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Avoiding Holiday Weight Gain

Lone Star Family Health Avoiding Holiday Weight Gain Dr Hopper Profile

y season is quickly approaching, and with it often comes large feasts and the potential for unwanted weight gain. In one study, it was shown that Americans gain an average weight of 0.2% during Thanksgiving and 0.4% during Christmas with similar findings in other countries like Germany and Japan during their national holidays.1 Multiple studies show the average weight gain for adults during the holiday season (November to January) is about 0.4-0.9 kilograms or 0.9-2 pounds.2 While this may not seem like a large amount, people have difficulty losing weight that has been gained, and over the course of years the weight can add up to substantial numbers. Excess weight gain and obesity increases the risk of developing medical conditions like high blood pressure and diabetes.

Healthier food options

Some ways to try to avoid the weight gain associated with holiday meals include choosing healthier food options for the dinner table. When comparing turkey and ham: turkey has more protein but also more cholesterol than ham, while ham is considered a processed meat and therefore has more sodium than turkey. Instead of adding loads of sugar, syrup, and marshmallows to sweet potatoes, they can be roasted and topped with honey and cinnamon; keep the sweet potato skins on as they are a great source of fiber and other nutrients. When making mashed potatoes, use low fat milk or skim milk to decrease the number of calories. Instead of having green bean casserole with canned creamy soup which is high in sodium, consider having brussels sprouts, roasted vegetables, or butternut squash. For stuffing, use whole grain bread instead of white bread and add more fruits, vegetables, or nuts to the mix. Be aware of portion sizes and be careful not to eat more food if you are already feeling full.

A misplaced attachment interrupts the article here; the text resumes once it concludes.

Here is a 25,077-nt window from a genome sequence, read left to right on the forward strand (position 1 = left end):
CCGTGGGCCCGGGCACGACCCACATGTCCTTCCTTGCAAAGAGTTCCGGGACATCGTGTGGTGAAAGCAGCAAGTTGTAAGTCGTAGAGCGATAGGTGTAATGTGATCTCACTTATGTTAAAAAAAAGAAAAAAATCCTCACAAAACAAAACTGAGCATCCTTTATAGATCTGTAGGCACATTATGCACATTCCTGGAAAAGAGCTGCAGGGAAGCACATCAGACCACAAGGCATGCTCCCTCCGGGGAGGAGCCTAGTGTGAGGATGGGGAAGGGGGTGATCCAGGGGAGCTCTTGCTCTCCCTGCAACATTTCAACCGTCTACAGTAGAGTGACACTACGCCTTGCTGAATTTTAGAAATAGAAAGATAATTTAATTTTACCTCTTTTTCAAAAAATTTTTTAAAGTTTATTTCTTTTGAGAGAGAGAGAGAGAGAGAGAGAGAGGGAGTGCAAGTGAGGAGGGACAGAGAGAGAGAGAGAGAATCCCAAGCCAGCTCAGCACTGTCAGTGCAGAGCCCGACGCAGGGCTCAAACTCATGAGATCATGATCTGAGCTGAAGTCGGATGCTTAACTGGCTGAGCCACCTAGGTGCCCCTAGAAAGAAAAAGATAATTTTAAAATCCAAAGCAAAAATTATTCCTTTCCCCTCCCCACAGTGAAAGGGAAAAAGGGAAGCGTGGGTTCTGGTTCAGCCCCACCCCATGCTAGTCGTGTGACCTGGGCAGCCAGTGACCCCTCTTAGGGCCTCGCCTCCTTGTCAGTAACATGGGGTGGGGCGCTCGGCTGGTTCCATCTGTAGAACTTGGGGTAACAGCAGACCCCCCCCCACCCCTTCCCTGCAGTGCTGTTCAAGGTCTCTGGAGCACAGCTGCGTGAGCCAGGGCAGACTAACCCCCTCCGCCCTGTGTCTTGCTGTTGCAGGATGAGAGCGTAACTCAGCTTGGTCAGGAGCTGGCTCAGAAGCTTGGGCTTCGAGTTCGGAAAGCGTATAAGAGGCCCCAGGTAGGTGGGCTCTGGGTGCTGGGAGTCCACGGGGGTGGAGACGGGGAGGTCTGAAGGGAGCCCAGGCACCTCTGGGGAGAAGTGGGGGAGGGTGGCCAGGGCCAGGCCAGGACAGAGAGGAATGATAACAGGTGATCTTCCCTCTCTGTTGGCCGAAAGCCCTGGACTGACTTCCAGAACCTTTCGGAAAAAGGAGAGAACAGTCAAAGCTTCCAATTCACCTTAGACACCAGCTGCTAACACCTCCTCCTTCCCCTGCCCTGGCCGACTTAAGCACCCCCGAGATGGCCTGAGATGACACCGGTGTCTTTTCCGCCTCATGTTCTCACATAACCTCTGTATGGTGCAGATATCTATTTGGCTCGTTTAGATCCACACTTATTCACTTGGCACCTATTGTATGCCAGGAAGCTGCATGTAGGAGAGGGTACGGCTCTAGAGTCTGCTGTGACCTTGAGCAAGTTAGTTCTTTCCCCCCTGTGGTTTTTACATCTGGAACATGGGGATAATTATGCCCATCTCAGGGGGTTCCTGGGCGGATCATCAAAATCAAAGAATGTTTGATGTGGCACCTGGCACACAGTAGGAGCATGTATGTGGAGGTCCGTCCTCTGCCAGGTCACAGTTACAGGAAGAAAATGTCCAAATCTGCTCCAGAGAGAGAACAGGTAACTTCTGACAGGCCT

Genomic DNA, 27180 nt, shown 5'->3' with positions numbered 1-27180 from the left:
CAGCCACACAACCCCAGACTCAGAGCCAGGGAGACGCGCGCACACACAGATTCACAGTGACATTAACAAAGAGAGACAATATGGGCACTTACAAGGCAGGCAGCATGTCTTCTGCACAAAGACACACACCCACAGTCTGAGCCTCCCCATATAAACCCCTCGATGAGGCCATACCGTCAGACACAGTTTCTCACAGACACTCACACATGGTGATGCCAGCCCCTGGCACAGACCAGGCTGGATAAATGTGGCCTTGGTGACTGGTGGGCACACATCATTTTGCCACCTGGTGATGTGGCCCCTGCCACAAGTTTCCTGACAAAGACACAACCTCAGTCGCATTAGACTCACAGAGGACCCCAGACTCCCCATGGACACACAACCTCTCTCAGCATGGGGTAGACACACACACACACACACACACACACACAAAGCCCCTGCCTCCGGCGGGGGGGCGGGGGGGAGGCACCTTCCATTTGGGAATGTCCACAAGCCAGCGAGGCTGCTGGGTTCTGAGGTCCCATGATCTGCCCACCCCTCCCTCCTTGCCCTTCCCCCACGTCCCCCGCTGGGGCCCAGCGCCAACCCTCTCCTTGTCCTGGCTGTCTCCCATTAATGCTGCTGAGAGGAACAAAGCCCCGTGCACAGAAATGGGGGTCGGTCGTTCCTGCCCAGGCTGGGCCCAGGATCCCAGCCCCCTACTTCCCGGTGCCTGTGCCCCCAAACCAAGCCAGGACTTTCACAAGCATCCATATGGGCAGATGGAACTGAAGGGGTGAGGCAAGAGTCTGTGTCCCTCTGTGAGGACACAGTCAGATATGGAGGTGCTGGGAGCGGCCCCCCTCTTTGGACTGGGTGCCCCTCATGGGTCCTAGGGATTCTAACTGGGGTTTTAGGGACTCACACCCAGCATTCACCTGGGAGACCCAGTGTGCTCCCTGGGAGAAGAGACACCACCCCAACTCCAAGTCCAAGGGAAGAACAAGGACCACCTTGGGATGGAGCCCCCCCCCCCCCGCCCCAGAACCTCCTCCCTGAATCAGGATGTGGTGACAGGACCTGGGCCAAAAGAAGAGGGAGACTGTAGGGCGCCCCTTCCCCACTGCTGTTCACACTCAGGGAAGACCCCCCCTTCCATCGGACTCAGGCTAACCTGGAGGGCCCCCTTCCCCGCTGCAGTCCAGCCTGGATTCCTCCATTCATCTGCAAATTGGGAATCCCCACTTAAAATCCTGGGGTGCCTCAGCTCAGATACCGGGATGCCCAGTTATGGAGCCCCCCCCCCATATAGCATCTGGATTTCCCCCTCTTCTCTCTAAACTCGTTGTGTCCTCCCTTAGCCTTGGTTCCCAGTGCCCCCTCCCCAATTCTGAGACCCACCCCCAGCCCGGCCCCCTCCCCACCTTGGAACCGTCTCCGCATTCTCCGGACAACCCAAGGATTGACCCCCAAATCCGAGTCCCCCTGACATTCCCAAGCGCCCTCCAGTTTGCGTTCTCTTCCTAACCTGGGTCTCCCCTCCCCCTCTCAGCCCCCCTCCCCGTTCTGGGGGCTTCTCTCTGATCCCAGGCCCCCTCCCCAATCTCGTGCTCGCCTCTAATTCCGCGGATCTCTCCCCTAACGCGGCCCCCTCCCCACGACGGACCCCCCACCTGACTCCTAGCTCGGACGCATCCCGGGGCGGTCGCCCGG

Increase physical activity

Another way to help prevent increasing waist sizes is to increase physical activity. For example, after clearing the dinner table, go for a walk outside. Avoid sedentary activities and encourage activities to do together with family or friends. The recommended amount of exercise for adults is 150 minutes per week of moderate-intensity physical activity. This can be broken down into 30 minutes per day for 5 days a week and can include activities such as brisk walking, riding a bike, or mowing the lawn. Exercise tolerance can be built up slowly over time; someone who does not usually get any physical activity can start by walking for 10 minutes per day and increase as tolerated.

Enjoy your holidays, ant talk with your doctor for personalized medical advice regarding diet and exercise.

Valerie Hopper, D.O.-2Dr. Hopper is a resident physician who sees patients of all ages and provides obstetrical services at Lone Star Family Health Center, a non-profit 501©3 Federally Qualified Health Center operating facilities in Conroe, Spring, Willis, Grangerland, and Huntsville, and serving as home to a fully integrated Family Medicine Residency Program to increase the number of Family Medicine physicians for Texas and our community.

1 T. L. Cowger and Others, V. Venkataramani and F. Winkler, & Others, D. D. and. (2022, November 9). Weight gain over the holidays in three countries: Nejm. New England Journal of Medicine. Retrieved November 15, 2022, from 2 Díaz-Zavala, R. G., Castro-Cantú, M. F., Valencia, M. E., Álvarez-Hernández, G., Haby, M. M., & Esparza-Romero, J. (2017, July 4). Effect of the holiday season on weight gain: A narrative review. Journal of Obesity. Retrieved November 15, 2022, from